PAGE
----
Habima Theater and the need for a cultural boycott of Israel

The national theater’s upcoming performance in Kiryat Arba settlement proves that boycotts against Israeli activity in the West Bank alone will never destabilize the occupation.

How many times have we – supporters of the Boycott, Divestment and Sanctions (BDS) movement – been attacked for advocating for the academic and cultural boycott of Israel? Dozens of times, including by so-called leftist activists.

Culture is neutral, cynics say from both the right and left. Culture is not (and should not be) linked to the colonial conflict in Palestine. Culture is, in fact, the Switzerland of the conflict! And, anyway, academics and cultural producers are on “our” side. They don’t deserve to be punished.

At this point it is important to remember that BDS does not target individuals or specific works, but rather institutions and events.

The recent decision of Habima Theater to perform in the Kiryat Arba settlements demonstrates that this stance on cultural is untenable. The name of Habima Theater itself is evidence of the futility of the so-called exception of culture to politics. A government decision in 1958 modified the name of this noble and very old institution to “Habima National Theater.” It is therefore impossible to separate the theater from its national role.

Today, Habima is the flagship of Israeli cultural institutions. Located in Tel Aviv, it targets a national as well as international audience. Just like all other major Israeli cultural institutions, it acknowledges that part of its mission is to represent the state of Israel to the world and foster a positive image of it – even if only to guarantee ongoing funding.

The story that concerns us today, however, centers on the theater company’s upcoming performance in the Israeli settlement of Kiryat Arba in the West Bank district of Hebron. Habima has taken political responsibility for its decision. It is worth quoting company’s declaration on the matter: “the theater’s management rejects in disgust any call to exclude citizens and exclude towns, and condemns any attempt to culturally boycott any place where Israeli citizens live.” “We are interested in continuing to provide high-quality cultural to Israeli citizens,” it adds.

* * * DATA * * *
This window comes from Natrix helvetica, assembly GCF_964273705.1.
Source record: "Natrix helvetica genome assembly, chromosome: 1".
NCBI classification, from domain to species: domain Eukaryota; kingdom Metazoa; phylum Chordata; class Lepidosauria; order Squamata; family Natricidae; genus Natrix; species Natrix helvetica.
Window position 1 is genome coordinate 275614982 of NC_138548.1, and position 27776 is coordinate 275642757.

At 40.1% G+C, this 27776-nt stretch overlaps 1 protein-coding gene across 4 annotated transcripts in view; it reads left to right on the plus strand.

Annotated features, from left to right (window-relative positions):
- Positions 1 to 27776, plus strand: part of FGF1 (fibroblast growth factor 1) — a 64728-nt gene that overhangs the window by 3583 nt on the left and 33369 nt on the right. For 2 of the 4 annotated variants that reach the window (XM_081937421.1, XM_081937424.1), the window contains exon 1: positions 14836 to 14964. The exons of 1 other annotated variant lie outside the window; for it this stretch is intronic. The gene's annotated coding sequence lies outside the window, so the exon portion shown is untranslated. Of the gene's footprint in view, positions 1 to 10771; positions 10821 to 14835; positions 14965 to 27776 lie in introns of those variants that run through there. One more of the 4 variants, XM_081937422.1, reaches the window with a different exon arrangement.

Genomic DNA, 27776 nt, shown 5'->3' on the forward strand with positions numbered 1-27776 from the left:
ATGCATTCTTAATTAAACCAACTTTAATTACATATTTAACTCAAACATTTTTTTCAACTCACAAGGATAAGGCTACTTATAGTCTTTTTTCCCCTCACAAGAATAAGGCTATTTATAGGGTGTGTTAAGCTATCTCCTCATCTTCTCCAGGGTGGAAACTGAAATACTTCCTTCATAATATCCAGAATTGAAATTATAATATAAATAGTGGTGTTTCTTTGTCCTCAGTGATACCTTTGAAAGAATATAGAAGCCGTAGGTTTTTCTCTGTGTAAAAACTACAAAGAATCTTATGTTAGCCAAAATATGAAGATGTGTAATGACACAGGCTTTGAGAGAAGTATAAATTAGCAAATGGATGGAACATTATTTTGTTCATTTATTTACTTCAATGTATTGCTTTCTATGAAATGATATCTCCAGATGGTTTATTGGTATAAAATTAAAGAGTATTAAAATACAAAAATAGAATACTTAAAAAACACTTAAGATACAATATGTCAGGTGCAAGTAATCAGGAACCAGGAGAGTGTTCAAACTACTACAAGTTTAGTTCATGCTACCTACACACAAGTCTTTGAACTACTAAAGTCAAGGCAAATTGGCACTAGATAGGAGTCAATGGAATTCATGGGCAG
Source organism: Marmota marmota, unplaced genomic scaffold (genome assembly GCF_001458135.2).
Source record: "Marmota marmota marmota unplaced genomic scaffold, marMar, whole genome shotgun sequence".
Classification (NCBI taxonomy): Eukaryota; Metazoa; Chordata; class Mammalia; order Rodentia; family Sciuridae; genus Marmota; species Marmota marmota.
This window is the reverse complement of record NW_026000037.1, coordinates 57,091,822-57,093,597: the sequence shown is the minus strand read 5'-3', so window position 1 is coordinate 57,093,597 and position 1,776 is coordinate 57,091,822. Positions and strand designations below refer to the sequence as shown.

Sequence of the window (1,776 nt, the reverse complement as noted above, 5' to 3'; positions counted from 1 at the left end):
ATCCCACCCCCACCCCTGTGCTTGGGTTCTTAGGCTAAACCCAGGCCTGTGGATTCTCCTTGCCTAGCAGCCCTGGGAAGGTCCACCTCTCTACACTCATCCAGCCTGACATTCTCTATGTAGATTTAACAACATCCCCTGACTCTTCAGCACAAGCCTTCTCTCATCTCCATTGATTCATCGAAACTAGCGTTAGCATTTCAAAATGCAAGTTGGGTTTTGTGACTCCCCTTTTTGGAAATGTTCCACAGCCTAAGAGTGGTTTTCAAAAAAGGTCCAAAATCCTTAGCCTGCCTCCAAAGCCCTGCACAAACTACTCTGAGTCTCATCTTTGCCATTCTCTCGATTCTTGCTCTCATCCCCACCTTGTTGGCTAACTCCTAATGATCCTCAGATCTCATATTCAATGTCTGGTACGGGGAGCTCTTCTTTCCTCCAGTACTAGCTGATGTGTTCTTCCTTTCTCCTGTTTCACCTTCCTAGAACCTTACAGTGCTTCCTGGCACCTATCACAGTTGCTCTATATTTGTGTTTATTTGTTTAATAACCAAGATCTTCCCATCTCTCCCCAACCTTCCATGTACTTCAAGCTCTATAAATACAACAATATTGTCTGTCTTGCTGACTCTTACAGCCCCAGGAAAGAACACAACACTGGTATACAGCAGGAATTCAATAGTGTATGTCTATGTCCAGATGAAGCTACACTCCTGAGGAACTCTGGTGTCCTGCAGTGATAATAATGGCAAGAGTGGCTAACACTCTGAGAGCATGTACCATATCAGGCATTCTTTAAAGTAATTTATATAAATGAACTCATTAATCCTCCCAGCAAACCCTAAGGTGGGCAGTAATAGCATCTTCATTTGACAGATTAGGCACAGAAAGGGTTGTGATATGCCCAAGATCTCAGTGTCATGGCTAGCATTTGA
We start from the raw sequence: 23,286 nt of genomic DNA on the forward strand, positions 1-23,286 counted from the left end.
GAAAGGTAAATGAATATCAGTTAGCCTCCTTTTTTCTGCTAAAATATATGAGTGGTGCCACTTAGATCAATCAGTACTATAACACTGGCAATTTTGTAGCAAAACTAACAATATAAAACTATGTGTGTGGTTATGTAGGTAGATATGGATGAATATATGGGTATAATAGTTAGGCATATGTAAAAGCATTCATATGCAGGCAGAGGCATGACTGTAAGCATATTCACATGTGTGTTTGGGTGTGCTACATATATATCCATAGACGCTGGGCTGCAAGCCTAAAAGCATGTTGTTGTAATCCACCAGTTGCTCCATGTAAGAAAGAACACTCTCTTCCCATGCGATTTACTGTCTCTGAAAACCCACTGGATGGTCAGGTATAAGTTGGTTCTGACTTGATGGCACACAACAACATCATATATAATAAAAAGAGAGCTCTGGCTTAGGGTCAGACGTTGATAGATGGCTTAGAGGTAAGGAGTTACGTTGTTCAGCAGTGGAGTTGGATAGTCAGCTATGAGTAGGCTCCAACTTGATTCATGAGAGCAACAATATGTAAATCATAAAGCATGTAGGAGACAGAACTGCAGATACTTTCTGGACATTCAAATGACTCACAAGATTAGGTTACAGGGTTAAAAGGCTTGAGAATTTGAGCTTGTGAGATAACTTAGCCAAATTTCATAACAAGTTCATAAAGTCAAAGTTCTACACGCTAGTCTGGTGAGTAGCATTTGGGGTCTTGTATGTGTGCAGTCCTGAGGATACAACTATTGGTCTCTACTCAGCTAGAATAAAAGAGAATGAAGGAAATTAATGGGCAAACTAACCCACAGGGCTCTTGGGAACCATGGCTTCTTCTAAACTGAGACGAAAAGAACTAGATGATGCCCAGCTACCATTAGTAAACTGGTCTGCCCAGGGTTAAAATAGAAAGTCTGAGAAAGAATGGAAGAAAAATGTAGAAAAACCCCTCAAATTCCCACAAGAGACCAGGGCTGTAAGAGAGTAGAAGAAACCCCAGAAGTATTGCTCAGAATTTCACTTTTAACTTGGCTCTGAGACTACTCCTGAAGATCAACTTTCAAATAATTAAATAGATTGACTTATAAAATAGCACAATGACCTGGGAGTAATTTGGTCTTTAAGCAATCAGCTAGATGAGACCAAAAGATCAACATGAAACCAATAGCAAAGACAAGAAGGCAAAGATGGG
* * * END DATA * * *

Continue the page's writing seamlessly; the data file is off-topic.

All “Israeli citizens,” all “Israeli communities:” here, Habima, along with many others Israeli cultural producers who view themselves as educated and enlightened, simply wipe away the Green Line that separates present-day Israel from the occupied territories.

Yet another alleged progressive, journalist Ali Karp, wrote in the Israeli newspaper Haaretz:

Israel’s national theater must perform in Kiryat Arba… The voice of the left, the voice of humanism and the opposition to the occupation… must most particularly be heard by the people living in the settlements… In other words, we have to convince the lost ones.”

If we follow Karp’s logic, it is a lack of culture that explains the colonial violence of Kiryat Arba residents. A little bit of Moliere, Shakespeare or Hanoch Levin and the settlers will become pacifists with paper doves instead of guns.

As much as I try to understand Karp and her friends from the Zionist left, I cannot see how, by performing in Kiryat Arba, the Habima actors will convince the so-called “lost ones” that they are living somewhere they should not be. On the contrary, bringing Israel’s national theater to Kiryat Arba supports the settlers’ normalization project and conviction that, with time, there will be no difference between the settlement of Kiryat Arba and town of Kiryat Ata in Haifa.

In any event, the mere fact that educated people like Karp or the director of Habima Theater ignore the Green Line should put an end to the debate between a boycott of the occupation or boycott of Israel. It is Israel indeed, and its institutions, that must be boycotted – not only the settlements and their products. This is the only way to ever “convince the lost ones” that constitute the vast majority of Israeli citizens.